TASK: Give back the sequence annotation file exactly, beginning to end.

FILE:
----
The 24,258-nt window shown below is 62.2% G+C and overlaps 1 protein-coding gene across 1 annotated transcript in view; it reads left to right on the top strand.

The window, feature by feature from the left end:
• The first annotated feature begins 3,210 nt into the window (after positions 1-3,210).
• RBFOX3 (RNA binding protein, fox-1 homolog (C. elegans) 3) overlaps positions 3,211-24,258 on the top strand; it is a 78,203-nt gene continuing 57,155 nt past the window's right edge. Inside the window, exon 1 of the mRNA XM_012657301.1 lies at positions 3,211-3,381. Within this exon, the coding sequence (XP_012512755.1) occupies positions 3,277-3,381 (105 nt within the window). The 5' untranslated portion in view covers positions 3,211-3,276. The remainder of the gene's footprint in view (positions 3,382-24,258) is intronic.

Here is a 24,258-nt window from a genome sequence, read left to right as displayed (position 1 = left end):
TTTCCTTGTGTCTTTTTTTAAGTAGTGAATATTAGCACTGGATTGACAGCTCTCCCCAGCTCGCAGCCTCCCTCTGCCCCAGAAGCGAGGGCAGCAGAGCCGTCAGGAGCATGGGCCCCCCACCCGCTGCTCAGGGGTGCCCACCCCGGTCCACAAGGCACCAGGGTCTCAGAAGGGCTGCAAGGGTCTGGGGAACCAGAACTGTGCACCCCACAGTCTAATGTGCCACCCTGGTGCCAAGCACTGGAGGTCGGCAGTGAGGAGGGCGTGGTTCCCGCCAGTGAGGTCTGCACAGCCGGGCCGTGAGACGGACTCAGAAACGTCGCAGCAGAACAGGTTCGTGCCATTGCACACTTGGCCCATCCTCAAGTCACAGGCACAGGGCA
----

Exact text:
The 24,258-nt window shown below is 62.2% G+C and overlaps 1 protein-coding gene across 1 annotated transcript in view; it reads left to right on the top strand.

The window, feature by feature from the left end:
• The first annotated feature begins 3,210 nt into the window (after positions 1-3,210).
• RBFOX3 (RNA binding protein, fox-1 homolog (C. elegans) 3) overlaps positions 3,211-24,258 on the top strand; it is a 78,203-nt gene continuing 57,155 nt past the window's right edge. Inside the window, exon 1 of the mRNA XM_012657301.1 lies at positions 3,211-3,381. Within this exon, the coding sequence (XP_012512755.1) occupies positions 3,277-3,381 (105 nt within the window). The 5' untranslated portion in view covers positions 3,211-3,276. The remainder of the gene's footprint in view (positions 3,382-24,258) is intronic.

Here is a 24,258-nt window from a genome sequence, read left to right as displayed (position 1 = left end):
TTTCCTTGTGTCTTTTTTTAAGTAGTGAATATTAGCACTGGATTGACAGCTCTCCCCAGCTCGCAGCCTCCCTCTGCCCCAGAAGCGAGGGCAGCAGAGCCGTCAGGAGCATGGGCCCCCCACCCGCTGCTCAGGGGTGCCCACCCCGGTCCACAAGGCACCAGGGTCTCAGAAGGGCTGCAAGGGTCTGGGGAACCAGAACTGTGCACCCCACAGTCTAATGTGCCACCCTGGTGCCAAGCACTGGAGGTCGGCAGTGAGGAGGGCGTGGTTCCCGCCAGTGAGGTCTGCACAGCCGGGCCGTGAGACGGACTCAGAAACGTCGCAGCAGAACAGGTTCGTGCCATTGCACACTTGGCCCATCCTCAAGTCACAGGCACAGGGCA